Wed 8th – Sun 12th August 2018


Olivia Cooke

at 08:31 on 12th Aug 2018



Anders Lustgarten's ‘Extremism’ is a political piece of drama which explores the damaging effects of the Government’s Prevent strategy on a group of schoolchildren. Shocked by the police taking their fellow classmate Jamal (Rohan Mahem) away, the class descends into a chaotic struggle to reconcile repressed fears and tensions amidst a backdrop of escalating uncertainty.

The drama’s venture into topics such as racism and xenophobia were thoughtfully handled, and proved significant with regard to the overall narrative of the drama. Factions emerged within the class, as the schoolchildren pitted themselves against one another based on political, racial and religious terms. Darren (James Lockhart) and Melina (Lemonitsa Petris) acted as the ring-leaders in enforcing a witch-hunt like persecution against their sole Muslim classmate, Suhayla (Elena Georghiou). Their dialogue at times was chillingly imbibed with a rhetoric that felt pertinent in light of today's turbulent political climate.

The use of the physical space perfectly illustrated the divisions between classmates. Throughout the performance the classroom desks were pushed into two sides, with the cast members on stage aligning themselves accordingly to their allegiances. In one horrific scene, we see the majority of the schoolchildren witness an assault on Suhayla led by Melina. In order to “protect […] one another”, Melina brutally attacks Rachel, causing the class to almost break under the tension created from this uncomfortable incident. Although this attack was incredibly melodramatic with regard to how it was acted by the collective cast members, it became an important example as to the potential effects of repressed racial and xenophobic fears - manifesting in an unsettling piece of physical theatre.

‘Extremism’ deftly handled divisive topics in its critique of Prevent, however, it did feel like it had too many subplots going on. One such example is the character of Evan (Ellie Killeen) displaying the signs of having an eating disorder, which were quite literally unnoticed by the other cast members. Despite this, ‘Extremism’ was a very thought-provoking and moving piece of drama, which achieved its aim of criticising the Prevent strategy in addition to depicting the creeping polarisation of our society.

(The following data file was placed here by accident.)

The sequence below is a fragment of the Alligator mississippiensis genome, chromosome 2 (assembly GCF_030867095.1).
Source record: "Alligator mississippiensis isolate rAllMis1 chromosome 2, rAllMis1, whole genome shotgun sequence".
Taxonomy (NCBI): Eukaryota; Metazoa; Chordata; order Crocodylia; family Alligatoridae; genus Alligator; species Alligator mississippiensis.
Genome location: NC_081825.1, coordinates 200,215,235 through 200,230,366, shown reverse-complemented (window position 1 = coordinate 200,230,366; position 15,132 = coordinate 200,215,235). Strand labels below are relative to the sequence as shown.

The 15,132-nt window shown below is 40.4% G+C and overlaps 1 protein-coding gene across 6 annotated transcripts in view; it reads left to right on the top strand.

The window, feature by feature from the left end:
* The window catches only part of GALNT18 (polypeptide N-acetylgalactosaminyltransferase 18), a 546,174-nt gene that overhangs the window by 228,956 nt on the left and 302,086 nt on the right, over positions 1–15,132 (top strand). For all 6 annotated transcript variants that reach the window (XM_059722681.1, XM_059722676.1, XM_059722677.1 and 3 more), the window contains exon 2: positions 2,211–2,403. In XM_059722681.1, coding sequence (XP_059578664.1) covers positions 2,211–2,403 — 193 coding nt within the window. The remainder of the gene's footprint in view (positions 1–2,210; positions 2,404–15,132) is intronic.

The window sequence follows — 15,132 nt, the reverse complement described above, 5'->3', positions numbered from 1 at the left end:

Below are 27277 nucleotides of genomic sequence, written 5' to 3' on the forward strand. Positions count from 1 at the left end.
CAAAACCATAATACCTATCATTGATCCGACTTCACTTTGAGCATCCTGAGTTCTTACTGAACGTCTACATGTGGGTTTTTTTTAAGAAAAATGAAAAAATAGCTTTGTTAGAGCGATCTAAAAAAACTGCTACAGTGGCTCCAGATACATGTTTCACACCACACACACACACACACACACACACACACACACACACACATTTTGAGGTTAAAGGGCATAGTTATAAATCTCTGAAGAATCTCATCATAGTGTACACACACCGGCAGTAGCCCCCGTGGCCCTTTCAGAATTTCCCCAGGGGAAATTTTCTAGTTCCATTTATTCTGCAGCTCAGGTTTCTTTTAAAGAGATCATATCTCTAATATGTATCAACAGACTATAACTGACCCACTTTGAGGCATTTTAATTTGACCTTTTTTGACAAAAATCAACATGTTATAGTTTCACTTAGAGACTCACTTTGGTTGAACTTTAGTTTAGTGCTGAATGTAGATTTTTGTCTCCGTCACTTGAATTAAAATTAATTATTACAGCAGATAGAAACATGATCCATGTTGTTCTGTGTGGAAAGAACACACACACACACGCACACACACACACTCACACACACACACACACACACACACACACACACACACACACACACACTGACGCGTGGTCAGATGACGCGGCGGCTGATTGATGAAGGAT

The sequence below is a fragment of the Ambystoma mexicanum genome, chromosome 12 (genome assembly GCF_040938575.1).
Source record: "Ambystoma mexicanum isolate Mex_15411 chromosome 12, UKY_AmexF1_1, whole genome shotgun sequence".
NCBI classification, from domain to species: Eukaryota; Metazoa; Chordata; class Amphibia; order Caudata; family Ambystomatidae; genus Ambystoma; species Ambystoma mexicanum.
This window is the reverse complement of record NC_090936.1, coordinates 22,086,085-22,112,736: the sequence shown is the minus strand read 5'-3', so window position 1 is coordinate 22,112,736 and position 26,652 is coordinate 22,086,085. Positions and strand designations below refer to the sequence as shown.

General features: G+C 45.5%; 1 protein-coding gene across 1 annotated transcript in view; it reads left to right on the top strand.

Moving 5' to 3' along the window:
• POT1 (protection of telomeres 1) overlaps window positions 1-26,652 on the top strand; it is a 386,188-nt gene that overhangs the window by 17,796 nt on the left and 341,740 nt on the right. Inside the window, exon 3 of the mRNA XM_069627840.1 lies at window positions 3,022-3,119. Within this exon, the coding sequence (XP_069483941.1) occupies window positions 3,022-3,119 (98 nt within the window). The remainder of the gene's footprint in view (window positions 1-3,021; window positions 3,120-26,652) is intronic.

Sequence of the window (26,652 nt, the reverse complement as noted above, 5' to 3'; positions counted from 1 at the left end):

Melissa Tutesigensi

at 09:01 on 12th Aug 2018



Worlds End Production’s ‘Extremism’ is an exploration of suspicion, fear and comradery as a group of students have to contend with the removal of one of their classmates, Jamal, who was reported to Prevent by Miss Tomlinson. The production centres on the main distinction between those who think that the authorities were justified and those who do not. As the play evolves, we begin to see that whilst opinions on anti-terrorism schemes are polarising, they are not black and white.

Theresa May’s speech on the Prevent strategy is the first thing we hear as we look out onto the stage (a typical secondary school classroom). The students enter and take their seats, and we see Jamal being taken away. From there, the students begin to discuss what has happened, revealing their opinions on the incident. There are two characters who represent the opposite ends of the spectrum; a conservative Darren who has open debates with the only other Muslim in the class, Suhayla. We get to know the other students’ thoughts as the play develops, and as some become more afraid, whilst others more angry. The classroom is a pressure cooker and there comes a point where, inevitably, the hot air becomes too much.

There is no denying the message of this play; the Prevent strategy has failed in preventing terrorism and instead succeeded in scapegoating. In a heated moment, one of the students Melina says "I reckon that things would be a lot better if someone paid the price." Some of the students chose to follow the conviction that someone must be guilty as it’s better to have someone to blame rather than no one. In a world where so much seems untameable, it’s comforting to have something to hold onto - even if that something means accusing someone for being a terrorist because they fit the ‘right’ profile.

Essentially, all the students in the class just want to feel safe. But then, "everybody wants to feel safe” says Jordan, “that doesn't make you special". Yet the battle of coming to terms with the uncomfortable reality of terror threats and violence in the world is unsettling for them.

This conversation could have been presented in multiple ways, but the use of the setting of the classroom allowed there to be a level of naivety which proved effective. However, whilst the choice of setting worked well for the story, at times the acting imitated the classroom style with static and forced delivery, letting down an otherwise strong script. It was clear that some actors had more of a say than others, and whilst this presents a natural classroom, it was as if some characters were part of the background, not really contributing the conversation. Regardless of this, ‘Extremism’, is a thoughtful and well-articulated play which succeeds in presenting the grey area of such a deeply polarising topic.


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